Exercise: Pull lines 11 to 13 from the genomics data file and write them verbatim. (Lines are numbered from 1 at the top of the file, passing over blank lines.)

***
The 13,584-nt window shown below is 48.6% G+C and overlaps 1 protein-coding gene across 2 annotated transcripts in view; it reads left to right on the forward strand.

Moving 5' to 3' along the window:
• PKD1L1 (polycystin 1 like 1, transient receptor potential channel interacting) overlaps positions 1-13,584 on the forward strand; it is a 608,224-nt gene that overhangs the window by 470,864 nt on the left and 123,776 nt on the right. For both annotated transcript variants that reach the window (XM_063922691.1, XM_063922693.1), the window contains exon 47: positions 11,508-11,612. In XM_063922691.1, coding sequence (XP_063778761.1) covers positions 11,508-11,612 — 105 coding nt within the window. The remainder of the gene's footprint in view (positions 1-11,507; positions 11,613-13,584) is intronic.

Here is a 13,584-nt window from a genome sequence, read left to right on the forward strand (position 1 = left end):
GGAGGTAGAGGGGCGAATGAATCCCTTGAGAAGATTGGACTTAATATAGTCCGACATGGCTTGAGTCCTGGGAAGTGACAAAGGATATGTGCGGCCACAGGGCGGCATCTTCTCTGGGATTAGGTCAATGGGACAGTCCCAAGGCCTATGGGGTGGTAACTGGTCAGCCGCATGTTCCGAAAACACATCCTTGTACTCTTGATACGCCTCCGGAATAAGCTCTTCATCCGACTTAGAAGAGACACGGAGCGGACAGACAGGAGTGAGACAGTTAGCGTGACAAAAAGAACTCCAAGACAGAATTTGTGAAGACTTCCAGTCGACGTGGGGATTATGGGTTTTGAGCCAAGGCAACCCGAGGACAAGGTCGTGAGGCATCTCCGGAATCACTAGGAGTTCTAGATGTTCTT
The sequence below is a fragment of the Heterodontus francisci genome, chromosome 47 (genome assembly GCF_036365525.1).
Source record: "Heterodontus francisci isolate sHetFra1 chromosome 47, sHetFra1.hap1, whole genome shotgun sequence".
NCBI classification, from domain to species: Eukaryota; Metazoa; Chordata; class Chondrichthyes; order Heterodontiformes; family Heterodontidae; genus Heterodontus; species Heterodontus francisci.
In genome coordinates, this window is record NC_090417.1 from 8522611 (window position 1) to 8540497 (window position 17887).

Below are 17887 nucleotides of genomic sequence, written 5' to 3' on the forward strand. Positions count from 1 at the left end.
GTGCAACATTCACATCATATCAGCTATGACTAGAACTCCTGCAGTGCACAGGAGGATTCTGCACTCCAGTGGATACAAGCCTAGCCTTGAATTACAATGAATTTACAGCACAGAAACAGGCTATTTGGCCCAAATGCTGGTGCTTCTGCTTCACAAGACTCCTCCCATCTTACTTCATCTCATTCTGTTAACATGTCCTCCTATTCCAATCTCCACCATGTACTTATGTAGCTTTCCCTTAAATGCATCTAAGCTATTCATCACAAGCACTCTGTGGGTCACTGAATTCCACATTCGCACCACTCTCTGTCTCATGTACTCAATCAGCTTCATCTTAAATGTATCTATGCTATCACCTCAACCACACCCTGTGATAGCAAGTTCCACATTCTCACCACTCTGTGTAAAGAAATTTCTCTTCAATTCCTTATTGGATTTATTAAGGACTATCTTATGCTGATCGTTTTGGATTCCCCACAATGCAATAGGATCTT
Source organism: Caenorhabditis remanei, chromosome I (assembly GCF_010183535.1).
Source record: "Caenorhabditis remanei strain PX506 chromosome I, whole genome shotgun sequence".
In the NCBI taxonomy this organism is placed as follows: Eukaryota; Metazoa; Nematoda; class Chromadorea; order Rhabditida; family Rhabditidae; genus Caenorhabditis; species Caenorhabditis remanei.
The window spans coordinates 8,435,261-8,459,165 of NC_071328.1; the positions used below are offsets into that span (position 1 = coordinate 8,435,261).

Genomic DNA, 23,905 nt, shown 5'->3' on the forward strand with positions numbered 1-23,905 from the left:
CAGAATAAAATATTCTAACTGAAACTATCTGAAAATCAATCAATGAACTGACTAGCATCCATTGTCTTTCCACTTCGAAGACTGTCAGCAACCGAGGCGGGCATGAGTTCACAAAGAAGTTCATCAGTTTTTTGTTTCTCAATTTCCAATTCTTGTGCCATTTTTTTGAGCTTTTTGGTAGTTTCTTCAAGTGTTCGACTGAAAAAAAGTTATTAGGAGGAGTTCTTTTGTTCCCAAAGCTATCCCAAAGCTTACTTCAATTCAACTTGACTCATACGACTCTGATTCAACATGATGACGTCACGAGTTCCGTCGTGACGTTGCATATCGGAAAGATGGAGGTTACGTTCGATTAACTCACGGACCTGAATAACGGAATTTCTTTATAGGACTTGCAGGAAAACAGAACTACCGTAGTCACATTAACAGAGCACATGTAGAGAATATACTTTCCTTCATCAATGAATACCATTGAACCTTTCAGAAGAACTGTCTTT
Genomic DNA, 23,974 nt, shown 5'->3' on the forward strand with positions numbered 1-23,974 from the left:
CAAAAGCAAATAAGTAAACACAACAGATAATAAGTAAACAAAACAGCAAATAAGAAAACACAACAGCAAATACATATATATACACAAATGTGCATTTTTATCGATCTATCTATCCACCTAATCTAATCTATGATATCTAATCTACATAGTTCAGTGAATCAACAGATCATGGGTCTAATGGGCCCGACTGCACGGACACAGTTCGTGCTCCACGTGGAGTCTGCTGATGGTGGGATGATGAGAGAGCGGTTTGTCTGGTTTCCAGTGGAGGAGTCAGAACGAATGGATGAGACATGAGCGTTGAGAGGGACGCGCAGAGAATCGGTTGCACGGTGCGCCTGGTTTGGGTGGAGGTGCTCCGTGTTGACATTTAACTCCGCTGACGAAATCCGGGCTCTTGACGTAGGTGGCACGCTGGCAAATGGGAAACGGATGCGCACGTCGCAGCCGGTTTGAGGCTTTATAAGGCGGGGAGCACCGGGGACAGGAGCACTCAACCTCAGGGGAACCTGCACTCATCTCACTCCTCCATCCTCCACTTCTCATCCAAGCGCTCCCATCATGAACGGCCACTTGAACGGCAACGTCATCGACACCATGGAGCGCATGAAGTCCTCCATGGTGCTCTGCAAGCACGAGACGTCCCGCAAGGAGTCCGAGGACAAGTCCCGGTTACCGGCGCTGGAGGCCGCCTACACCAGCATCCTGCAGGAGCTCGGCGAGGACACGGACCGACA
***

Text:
GTGCAACATTCACATCATATCAGCTATGACTAGAACTCCTGCAGTGCACAGGAGGATTCTGCACTCCAGTGGATACAAGCCTAGCCTTGAATTACAATGAATTTACAGCACAGAAACAGGCTATTTGGCCCAAATGCTGGTGCTTCTGCTTCACAAGACTCCTCCCATCTTACTTCATCTCATTCTGTTAACATGTCCTCCTATTCCAATCTCCACCATGTACTTATGTAGCTTTCCCTTAAATGCATCTAAGCTATTCATCACAAGCACTCTGTGGGTCACTGAATTCCACATTCGCACCACTCTCTGTCTCATGTACTCAATCAGCTTCATCTTAAATGTATCTATGCTATCACCTCAACCACACCCTGTGATAGCAAGTTCCACATTCTCACCACTCTGTGTAAAGAAATTTCTCTTCAATTCCTTATTGGATTTATTAAGGACTATCTTATGCTGATCGTTTTGGATTCCCCACAATGCAATAGGATCTT
Source organism: Caenorhabditis remanei, chromosome I (assembly GCF_010183535.1).
Source record: "Caenorhabditis remanei strain PX506 chromosome I, whole genome shotgun sequence".